I know that some people will go buy an actual gift when they see that the couple prefer cash.
we haven’t gotten around to registering. when we first got engaged, my plan was to create a small registry for my western friends. my family is accustomed to giving cash so they wouldn’t even bother looking to see if we had a registry.
Post # 9
Ettiquette aside, if somebody included registry info in their invitations, I would assume they REALLY wanted physical gifts.
I think not including the information and having a limited registry is a better hint that you’re hoping for cash. Especially if people have to call you/your mom/your bridesmaids and they can tactfully say something like, “They’ve registered for a few items they really need/want at Macy’s, but are also saving up for X”.
Personally, I almost always gift cash, so I wouldn’t even bother trying to trackdown your registry info, and I think a lot of regular cash givers are the same way.
Post # 10
I would personally advise against the word “donation”. That’s pretty much the fastest way to convince me to keep my money in my own bank account, or “donate” to an actual charity in your name.
Post # 11
There is NO good way to say “money only”, so I made a registry of “upgrades”, then told my mom, who said “Oh, I’ve just been telling everyone you would want money and not a gift.” *facepalm*
Sooo there is no good way, but having a parent say “Well, they are starting off a life but already have a home, and even though they do have a registry with a few items, I know they’d prefer money since they are saving up for a ______(home/car/vacation/honeymoon/pot of million dollar coffee)” might be a good start…
Post # 12
If you have a wedding website you can post a poem about preferring money on it… they are cute and don’t come across as being as rude (at least i dont’ think so)
Here’s some, but i know there are some better ones out there! http://www.love-of-poems.com/wedding-poems-asking-for-money-as-gift.html
Post # 13
Thanks to everyone for offering real solutions instead of attacking the concept, it was a big help.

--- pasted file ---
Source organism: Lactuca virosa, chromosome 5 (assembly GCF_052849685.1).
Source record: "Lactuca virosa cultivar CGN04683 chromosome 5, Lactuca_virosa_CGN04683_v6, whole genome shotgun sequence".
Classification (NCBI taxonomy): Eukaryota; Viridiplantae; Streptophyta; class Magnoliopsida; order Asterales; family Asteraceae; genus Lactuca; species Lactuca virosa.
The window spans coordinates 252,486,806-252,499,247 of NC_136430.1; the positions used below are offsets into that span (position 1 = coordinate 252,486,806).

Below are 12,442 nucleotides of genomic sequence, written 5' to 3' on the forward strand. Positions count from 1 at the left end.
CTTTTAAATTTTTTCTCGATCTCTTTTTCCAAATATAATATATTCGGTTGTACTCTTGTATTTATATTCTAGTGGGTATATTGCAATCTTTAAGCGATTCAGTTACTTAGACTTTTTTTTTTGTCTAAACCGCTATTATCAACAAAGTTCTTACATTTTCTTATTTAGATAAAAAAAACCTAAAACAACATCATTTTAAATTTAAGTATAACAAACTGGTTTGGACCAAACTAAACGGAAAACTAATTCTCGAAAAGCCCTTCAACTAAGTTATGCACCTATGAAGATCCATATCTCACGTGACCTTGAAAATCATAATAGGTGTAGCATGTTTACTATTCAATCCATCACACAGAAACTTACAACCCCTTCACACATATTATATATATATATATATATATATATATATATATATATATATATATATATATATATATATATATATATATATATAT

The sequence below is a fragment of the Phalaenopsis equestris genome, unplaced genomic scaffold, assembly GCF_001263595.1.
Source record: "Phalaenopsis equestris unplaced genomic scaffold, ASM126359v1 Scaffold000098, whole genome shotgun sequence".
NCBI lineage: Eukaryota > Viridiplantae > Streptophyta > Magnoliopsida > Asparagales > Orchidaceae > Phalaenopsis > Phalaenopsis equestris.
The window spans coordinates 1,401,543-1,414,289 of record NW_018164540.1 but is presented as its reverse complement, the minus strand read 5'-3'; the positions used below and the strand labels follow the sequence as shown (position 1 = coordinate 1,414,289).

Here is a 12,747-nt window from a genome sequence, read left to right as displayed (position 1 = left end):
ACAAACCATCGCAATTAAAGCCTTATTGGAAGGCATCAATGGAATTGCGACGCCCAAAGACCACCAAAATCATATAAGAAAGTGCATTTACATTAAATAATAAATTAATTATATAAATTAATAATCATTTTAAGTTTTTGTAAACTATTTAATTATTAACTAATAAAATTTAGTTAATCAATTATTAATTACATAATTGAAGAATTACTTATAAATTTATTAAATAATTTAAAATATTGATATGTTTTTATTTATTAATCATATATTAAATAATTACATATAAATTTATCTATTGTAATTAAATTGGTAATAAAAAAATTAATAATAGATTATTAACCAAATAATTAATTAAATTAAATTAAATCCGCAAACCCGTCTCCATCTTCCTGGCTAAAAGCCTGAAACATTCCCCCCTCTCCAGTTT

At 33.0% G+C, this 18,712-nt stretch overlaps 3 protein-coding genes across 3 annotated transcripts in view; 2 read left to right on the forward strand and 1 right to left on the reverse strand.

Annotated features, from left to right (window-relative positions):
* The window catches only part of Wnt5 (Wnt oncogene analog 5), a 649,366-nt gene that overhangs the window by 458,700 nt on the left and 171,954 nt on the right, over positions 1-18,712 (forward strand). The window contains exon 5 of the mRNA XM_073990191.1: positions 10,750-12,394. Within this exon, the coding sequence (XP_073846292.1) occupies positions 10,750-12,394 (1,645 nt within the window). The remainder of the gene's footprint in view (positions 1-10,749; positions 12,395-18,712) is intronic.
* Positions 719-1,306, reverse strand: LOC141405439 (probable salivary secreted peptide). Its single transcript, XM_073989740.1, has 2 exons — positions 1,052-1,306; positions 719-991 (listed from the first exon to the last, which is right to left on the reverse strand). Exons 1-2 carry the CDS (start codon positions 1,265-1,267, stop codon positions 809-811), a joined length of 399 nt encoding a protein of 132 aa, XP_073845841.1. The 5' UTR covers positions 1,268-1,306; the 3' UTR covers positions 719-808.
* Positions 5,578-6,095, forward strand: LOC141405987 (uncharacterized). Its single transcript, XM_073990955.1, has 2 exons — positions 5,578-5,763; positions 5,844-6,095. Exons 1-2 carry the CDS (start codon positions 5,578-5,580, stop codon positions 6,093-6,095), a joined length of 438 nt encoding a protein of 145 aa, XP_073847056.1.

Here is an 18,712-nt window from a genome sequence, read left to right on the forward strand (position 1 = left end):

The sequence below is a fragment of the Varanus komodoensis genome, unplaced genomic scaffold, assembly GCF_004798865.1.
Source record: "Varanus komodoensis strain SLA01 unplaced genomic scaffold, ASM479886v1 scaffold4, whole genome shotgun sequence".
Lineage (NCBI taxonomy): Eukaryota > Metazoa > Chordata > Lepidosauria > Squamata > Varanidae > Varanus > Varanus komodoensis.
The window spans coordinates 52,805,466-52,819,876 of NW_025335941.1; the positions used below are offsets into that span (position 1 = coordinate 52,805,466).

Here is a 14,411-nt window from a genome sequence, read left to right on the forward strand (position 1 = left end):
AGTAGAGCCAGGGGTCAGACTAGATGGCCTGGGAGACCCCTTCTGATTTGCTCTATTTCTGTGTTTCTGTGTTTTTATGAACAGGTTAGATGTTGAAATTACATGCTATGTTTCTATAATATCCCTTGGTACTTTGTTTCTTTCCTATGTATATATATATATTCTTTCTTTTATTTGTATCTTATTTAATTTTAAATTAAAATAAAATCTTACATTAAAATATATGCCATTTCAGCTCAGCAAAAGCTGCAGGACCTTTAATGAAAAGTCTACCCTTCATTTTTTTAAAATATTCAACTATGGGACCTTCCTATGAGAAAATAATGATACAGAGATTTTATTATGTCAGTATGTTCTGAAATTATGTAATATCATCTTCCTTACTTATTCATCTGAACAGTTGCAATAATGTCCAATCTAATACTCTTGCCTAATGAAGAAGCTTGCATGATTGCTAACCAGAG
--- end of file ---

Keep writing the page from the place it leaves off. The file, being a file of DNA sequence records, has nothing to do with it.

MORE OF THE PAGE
Post # 14
Please DON’T do a poem. Nothing sets me off more than a cutesy poem about asking for money.
Just don’t have a registry! People will figure it out 🙂
Post # 15
It’s funny that asking for money as a wedding gift is considered rude or tacky, but is usually the most common sense and useful gift a guest can give. It’s something everyone already knows, but no one wants to flat out admit it.
My fiance and I would prefer money over gifts and did not register anywhere. We do not need anything else; we have everything we need in terms of physical/material possessions, and we simply don’t have the space for anything else. We included the following on our wedding website:
While physical gifts would be nice, we share a tiny Brooklyn apartment that is already overflowing with household goods we accumulated when we joined forces. We’re not registered anywhere because we already have two coffeemakers and enough towels and sheets to build an awesome fort in our living room. In lieu of gifts, a monetary contribution towards our future is welcome.
The wording isn’t final but we are keeping it lighthearted (going with the theme of our wedding). I keep going back and forth about including the last sentence. We feel like the previous lines won’t be enough of a hint for guests, but we threw in the last line for people who just. don’t. get. it.
Post # 16
I would not be offended. And its your day. The people who know you will understand. Anyone else that wants to control how your wedding goes probably do not deserve to be there! Or they would be happy for you whatever you ask for. Here’s a nice short poem:
As many of you are travelling afar,
It may be hard to fit a gift in the car,
We don’t have a gift list, we don’t want presents,
All we ask of you all, is to give us your presence.
But if you wish to still give us a gift,
we’d love you giving our honeymoon fund a lift.